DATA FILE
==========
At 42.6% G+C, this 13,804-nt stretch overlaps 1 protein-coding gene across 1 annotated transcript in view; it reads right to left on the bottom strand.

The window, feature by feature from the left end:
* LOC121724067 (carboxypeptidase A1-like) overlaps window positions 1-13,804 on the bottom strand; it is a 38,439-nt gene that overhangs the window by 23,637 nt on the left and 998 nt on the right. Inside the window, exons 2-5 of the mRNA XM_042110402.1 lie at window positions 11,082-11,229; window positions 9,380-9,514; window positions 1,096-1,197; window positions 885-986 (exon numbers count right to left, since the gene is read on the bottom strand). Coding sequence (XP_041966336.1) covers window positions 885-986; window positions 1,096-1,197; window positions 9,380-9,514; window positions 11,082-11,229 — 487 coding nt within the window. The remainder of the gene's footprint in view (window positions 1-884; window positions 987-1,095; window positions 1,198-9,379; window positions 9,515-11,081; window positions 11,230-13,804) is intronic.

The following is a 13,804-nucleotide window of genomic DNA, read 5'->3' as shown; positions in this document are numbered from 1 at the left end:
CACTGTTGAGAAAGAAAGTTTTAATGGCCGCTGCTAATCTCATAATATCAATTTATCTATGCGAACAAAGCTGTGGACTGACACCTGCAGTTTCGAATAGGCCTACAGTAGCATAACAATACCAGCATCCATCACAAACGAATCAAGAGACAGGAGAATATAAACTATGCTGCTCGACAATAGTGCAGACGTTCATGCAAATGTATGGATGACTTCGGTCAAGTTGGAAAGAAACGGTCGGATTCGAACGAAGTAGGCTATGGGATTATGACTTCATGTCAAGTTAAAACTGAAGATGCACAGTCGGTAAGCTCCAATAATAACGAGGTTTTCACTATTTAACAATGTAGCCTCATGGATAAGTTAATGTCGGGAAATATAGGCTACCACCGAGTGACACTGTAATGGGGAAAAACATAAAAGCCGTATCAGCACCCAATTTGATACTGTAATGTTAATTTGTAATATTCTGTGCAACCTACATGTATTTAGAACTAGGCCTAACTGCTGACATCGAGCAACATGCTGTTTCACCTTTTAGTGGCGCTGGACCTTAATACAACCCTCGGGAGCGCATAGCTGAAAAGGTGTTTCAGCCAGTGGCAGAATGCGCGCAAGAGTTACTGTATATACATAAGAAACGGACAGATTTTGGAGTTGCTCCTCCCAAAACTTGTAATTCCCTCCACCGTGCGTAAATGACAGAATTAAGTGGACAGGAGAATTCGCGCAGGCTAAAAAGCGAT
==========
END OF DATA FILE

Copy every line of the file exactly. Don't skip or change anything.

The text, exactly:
At 42.6% G+C, this 13,804-nt stretch overlaps 1 protein-coding gene across 1 annotated transcript in view; it reads right to left on the bottom strand.

The window, feature by feature from the left end:
* LOC121724067 (carboxypeptidase A1-like) overlaps window positions 1-13,804 on the bottom strand; it is a 38,439-nt gene that overhangs the window by 23,637 nt on the left and 998 nt on the right. Inside the window, exons 2-5 of the mRNA XM_042110402.1 lie at window positions 11,082-11,229; window positions 9,380-9,514; window positions 1,096-1,197; window positions 885-986 (exon numbers count right to left, since the gene is read on the bottom strand). Coding sequence (XP_041966336.1) covers window positions 885-986; window positions 1,096-1,197; window positions 9,380-9,514; window positions 11,082-11,229 — 487 coding nt within the window. The remainder of the gene's footprint in view (window positions 1-884; window positions 987-1,095; window positions 1,198-9,379; window positions 9,515-11,081; window positions 11,230-13,804) is intronic.

The following is a 13,804-nucleotide window of genomic DNA, read 5'->3' as shown; positions in this document are numbered from 1 at the left end:
CACTGTTGAGAAAGAAAGTTTTAATGGCCGCTGCTAATCTCATAATATCAATTTATCTATGCGAACAAAGCTGTGGACTGACACCTGCAGTTTCGAATAGGCCTACAGTAGCATAACAATACCAGCATCCATCACAAACGAATCAAGAGACAGGAGAATATAAACTATGCTGCTCGACAATAGTGCAGACGTTCATGCAAATGTATGGATGACTTCGGTCAAGTTGGAAAGAAACGGTCGGATTCGAACGAAGTAGGCTATGGGATTATGACTTCATGTCAAGTTAAAACTGAAGATGCACAGTCGGTAAGCTCCAATAATAACGAGGTTTTCACTATTTAACAATGTAGCCTCATGGATAAGTTAATGTCGGGAAATATAGGCTACCACCGAGTGACACTGTAATGGGGAAAAACATAAAAGCCGTATCAGCACCCAATTTGATACTGTAATGTTAATTTGTAATATTCTGTGCAACCTACATGTATTTAGAACTAGGCCTAACTGCTGACATCGAGCAACATGCTGTTTCACCTTTTAGTGGCGCTGGACCTTAATACAACCCTCGGGAGCGCATAGCTGAAAAGGTGTTTCAGCCAGTGGCAGAATGCGCGCAAGAGTTACTGTATATACATAAGAAACGGACAGATTTTGGAGTTGCTCCTCCCAAAACTTGTAATTCCCTCCACCGTGCGTAAATGACAGAATTAAGTGGACAGGAGAATTCGCGCAGGCTAAAAAGCGAT